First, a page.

Jack said that while he credits strong arts at ARS in stoking that interest, which he maintained throughout college, in middle school he tried things he’d never anticipated such as theater and, later, production work. “Just keep reaching out to your teachers!” he urged.
To current ARS parents, they both suggest that families consider public middle and high schools as there are so many great options!
October 1, 2020
Bela Tinaj was the only girl in her grade at ARS from kindergarten through fifth grade. Every spring, before re-enrolling, her parents made sure that she wanted to remain at ARS. “It seemed normal to me,” she explained, adding that ARS gave her a strong base both academically and emotionally. “ARS had a big role in molding me into who I am.”
The result? A “seamless” transition in sixth grade to 150 students per grade at Horace Mann, where people were surprised at her confidence! Her biggest adjustment was to the physical environment, including changing classes, but she embraced the expanded range of activities. Bela is a leader in the debate club and participates in volleyball and She’s the First, a club that works to promote STEM education in countries where the majority of girls lack access to school. She writes for a science publication and a humanitarian collective that is organizing a Women in STEM conference this fall with girls from around the world.
Bela was happy and ready to return to in-person school this month. “It was very tiring being in front of a computer all day,” after Horace Mann went online from one day to the next. “Everyone was frazzled, confused and tired,” but remote learning was manageable thanks to her school’s amazing support. “It made all the difference, and we realized that many people were going through so much worse.” She compared the high level of support favorably to what she observed at ARS, where her brother Luka just entered second grade.
“I think Luka and I are at the safest two schools in New York!” she said, having compared both school’s reopening plans and found that they’ve done similar rollouts. She had a ready answer for what she would say to NYC Schools Chancellor Carranza if given the opportunity: “If you would not put your child in one of the schools, don’t expect parents to do so either. Stay remote until all schools can follow the CDC guidelines for safe reopening.”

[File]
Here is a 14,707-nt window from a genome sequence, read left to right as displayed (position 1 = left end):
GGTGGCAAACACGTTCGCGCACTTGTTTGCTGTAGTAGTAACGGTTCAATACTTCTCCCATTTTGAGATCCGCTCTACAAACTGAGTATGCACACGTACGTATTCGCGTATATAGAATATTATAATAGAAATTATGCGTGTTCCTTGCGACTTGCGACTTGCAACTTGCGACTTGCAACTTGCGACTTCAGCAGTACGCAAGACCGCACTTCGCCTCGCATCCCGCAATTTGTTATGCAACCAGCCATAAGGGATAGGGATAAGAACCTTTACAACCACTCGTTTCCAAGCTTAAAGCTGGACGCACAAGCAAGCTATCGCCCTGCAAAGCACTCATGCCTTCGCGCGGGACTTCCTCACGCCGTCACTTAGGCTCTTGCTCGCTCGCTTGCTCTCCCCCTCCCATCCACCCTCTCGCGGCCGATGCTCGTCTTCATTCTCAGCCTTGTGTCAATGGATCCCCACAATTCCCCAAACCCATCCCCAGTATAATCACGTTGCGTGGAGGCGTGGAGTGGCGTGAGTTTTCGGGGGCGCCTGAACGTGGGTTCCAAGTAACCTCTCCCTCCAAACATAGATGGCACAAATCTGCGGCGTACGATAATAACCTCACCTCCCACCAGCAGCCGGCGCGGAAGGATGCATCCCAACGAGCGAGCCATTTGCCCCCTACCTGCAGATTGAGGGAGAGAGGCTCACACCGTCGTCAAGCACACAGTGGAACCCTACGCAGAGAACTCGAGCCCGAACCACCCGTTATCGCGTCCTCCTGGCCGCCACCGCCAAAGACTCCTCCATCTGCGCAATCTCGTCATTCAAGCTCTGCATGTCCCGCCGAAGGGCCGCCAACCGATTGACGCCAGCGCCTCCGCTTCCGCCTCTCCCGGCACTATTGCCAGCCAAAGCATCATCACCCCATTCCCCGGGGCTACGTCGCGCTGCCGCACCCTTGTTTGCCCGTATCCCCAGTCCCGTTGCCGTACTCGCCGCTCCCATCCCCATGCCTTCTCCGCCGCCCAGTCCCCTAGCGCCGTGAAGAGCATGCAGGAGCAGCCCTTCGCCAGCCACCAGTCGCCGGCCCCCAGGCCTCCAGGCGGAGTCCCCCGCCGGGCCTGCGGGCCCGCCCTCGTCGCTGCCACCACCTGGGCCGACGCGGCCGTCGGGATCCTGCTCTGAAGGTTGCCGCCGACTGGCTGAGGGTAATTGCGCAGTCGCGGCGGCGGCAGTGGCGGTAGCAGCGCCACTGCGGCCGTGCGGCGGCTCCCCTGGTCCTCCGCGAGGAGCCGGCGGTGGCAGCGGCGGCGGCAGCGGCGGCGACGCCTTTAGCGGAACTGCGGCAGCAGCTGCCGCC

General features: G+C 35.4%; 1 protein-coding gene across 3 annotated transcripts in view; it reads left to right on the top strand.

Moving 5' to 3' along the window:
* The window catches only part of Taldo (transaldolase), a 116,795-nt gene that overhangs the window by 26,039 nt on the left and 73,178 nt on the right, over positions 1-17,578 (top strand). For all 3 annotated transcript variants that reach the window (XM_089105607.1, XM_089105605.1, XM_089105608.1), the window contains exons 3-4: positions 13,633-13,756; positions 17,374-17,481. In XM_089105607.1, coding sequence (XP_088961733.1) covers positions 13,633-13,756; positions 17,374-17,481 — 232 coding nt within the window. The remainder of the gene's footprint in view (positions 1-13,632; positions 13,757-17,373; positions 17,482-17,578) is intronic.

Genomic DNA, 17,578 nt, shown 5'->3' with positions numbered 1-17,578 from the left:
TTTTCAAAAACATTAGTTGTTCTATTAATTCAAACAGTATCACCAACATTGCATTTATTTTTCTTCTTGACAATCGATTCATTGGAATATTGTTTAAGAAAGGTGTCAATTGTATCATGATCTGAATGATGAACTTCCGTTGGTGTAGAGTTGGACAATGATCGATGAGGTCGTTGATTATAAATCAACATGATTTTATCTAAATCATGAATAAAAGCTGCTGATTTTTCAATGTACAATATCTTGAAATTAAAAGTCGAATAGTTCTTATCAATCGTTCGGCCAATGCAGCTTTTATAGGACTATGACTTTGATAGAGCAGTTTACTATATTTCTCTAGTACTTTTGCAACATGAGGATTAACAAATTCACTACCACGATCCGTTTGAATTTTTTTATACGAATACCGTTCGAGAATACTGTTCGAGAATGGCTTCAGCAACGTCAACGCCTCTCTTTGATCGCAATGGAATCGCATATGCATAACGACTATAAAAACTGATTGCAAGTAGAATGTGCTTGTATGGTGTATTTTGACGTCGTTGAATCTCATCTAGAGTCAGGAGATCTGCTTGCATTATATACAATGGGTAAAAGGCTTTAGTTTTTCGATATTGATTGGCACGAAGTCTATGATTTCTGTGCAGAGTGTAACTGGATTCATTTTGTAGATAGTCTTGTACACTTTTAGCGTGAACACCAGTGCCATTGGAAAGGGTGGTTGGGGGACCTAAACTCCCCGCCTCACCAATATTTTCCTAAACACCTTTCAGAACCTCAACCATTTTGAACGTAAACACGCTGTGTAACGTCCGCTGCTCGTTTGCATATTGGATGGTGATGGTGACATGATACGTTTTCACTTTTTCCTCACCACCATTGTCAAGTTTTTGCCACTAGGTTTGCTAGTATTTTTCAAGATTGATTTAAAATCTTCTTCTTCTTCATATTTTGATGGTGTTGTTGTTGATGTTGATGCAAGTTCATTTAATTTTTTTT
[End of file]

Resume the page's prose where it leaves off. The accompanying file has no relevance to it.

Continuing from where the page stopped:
The high school sophomore is gravitating towards a future science career, perhaps in medicine, engineering or research, following in her mother’s footsteps, a biochemist and biophysicist who currently works on Covid-19.
Bela stays in touch with her former ARS classmates and would welcome the chance to reconnect at a young alumni gathering as soon as it is safe to do so! Thanks for sharing your story, Bela!
April 1, 2020
After graduating from fifth grade, Lucas Fleischmann was apprehensive about moving on from the warm, family-like environment at ARS to the much larger Columbia Grammar and Prep.
“I remember my first day, I didn’t want to go, didn’t want to leave my friends,” he said. “But I’m so glad I did. Everything worked out great!”
The size of the school was the biggest adjustment for Lucas, who fondly remembers how everyone knew each other at ARS. “I miss it a little. Everyone was so close, I really related to them.”
Reflecting back, the best advice the current ninth grader can give our fifth graders is that “everything is going to be fine! ARS was a big part of your life but you’re going to have fun in your new school!” He stays in touch with ARS classmates, especially through social media.
Lucas is on the varsity track team and is an avid piano player, participating in annual recitals at Steinway Hall, and credits his ARS teachers for helping to develop those talents. Already looking ahead, he is interested in studying architectural design or engineering in college.
Thanks for coming back to visit, Lucas!
November 1, 2019
Frans Koster, 1991 TO 1995
Oliver Rathbone, 3rd grade
When Frans recently moved from the suburbs to New York City with his son Oliver his instincts were to return to familiar territory, which included enrolling Oliver at ARS. The main changes he notes at school are logistical (the classroom layout) and cosmetic (library renovation) but, most important, the school retains its moral compass. “It remains a special place.”
After two months in his new school Oliver said, “I love it here!” The biggest difference from his Westchester County School? There was no ethics class, and he studied Spanish instead of French and Mandarin. “What I really love is that we have one hour in the library,” he said.
When asked if Frans kept in touch with other alumni he pulled out a recent photo with four ARS classmates, one of whom he sees once a month, another twice a week!
Welcome Oliver, and welcome back Frans!